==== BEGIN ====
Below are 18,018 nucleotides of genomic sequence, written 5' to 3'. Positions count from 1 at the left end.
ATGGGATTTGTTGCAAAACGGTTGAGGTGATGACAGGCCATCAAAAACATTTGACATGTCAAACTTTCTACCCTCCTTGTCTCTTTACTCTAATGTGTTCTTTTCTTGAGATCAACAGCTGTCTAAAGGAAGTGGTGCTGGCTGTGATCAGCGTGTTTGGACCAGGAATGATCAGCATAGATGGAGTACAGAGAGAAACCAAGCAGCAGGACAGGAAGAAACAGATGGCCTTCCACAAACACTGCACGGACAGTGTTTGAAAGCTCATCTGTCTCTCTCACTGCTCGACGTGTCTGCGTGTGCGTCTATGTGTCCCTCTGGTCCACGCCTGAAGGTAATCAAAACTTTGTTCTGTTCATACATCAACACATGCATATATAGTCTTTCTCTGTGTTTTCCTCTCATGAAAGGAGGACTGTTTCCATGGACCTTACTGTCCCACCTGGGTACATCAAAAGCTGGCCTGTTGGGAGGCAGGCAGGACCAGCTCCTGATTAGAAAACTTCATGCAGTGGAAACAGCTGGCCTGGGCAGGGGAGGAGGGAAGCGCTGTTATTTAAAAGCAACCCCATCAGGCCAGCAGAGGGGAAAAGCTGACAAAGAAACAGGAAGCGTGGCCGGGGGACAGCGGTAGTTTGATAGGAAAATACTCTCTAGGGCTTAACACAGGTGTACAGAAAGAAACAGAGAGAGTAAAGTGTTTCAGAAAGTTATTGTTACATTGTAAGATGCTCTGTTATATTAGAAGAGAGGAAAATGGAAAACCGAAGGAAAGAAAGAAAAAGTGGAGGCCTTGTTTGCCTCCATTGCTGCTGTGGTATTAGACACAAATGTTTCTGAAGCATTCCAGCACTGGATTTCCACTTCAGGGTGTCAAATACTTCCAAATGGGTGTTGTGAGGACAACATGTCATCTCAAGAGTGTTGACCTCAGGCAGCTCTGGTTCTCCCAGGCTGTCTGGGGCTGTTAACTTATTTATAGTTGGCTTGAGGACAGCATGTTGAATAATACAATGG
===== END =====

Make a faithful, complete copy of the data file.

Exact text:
Below are 18,018 nucleotides of genomic sequence, written 5' to 3'. Positions count from 1 at the left end.
ATGGGATTTGTTGCAAAACGGTTGAGGTGATGACAGGCCATCAAAAACATTTGACATGTCAAACTTTCTACCCTCCTTGTCTCTTTACTCTAATGTGTTCTTTTCTTGAGATCAACAGCTGTCTAAAGGAAGTGGTGCTGGCTGTGATCAGCGTGTTTGGACCAGGAATGATCAGCATAGATGGAGTACAGAGAGAAACCAAGCAGCAGGACAGGAAGAAACAGATGGCCTTCCACAAACACTGCACGGACAGTGTTTGAAAGCTCATCTGTCTCTCTCACTGCTCGACGTGTCTGCGTGTGCGTCTATGTGTCCCTCTGGTCCACGCCTGAAGGTAATCAAAACTTTGTTCTGTTCATACATCAACACATGCATATATAGTCTTTCTCTGTGTTTTCCTCTCATGAAAGGAGGACTGTTTCCATGGACCTTACTGTCCCACCTGGGTACATCAAAAGCTGGCCTGTTGGGAGGCAGGCAGGACCAGCTCCTGATTAGAAAACTTCATGCAGTGGAAACAGCTGGCCTGGGCAGGGGAGGAGGGAAGCGCTGTTATTTAAAAGCAACCCCATCAGGCCAGCAGAGGGGAAAAGCTGACAAAGAAACAGGAAGCGTGGCCGGGGGACAGCGGTAGTTTGATAGGAAAATACTCTCTAGGGCTTAACACAGGTGTACAGAAAGAAACAGAGAGAGTAAAGTGTTTCAGAAAGTTATTGTTACATTGTAAGATGCTCTGTTATATTAGAAGAGAGGAAAATGGAAAACCGAAGGAAAGAAAGAAAAAGTGGAGGCCTTGTTTGCCTCCATTGCTGCTGTGGTATTAGACACAAATGTTTCTGAAGCATTCCAGCACTGGATTTCCACTTCAGGGTGTCAAATACTTCCAAATGGGTGTTGTGAGGACAACATGTCATCTCAAGAGTGTTGACCTCAGGCAGCTCTGGTTCTCCCAGGCTGTCTGGGGCTGTTAACTTATTTATAGTTGGCTTGAGGACAGCATGTTGAATAATACAATGG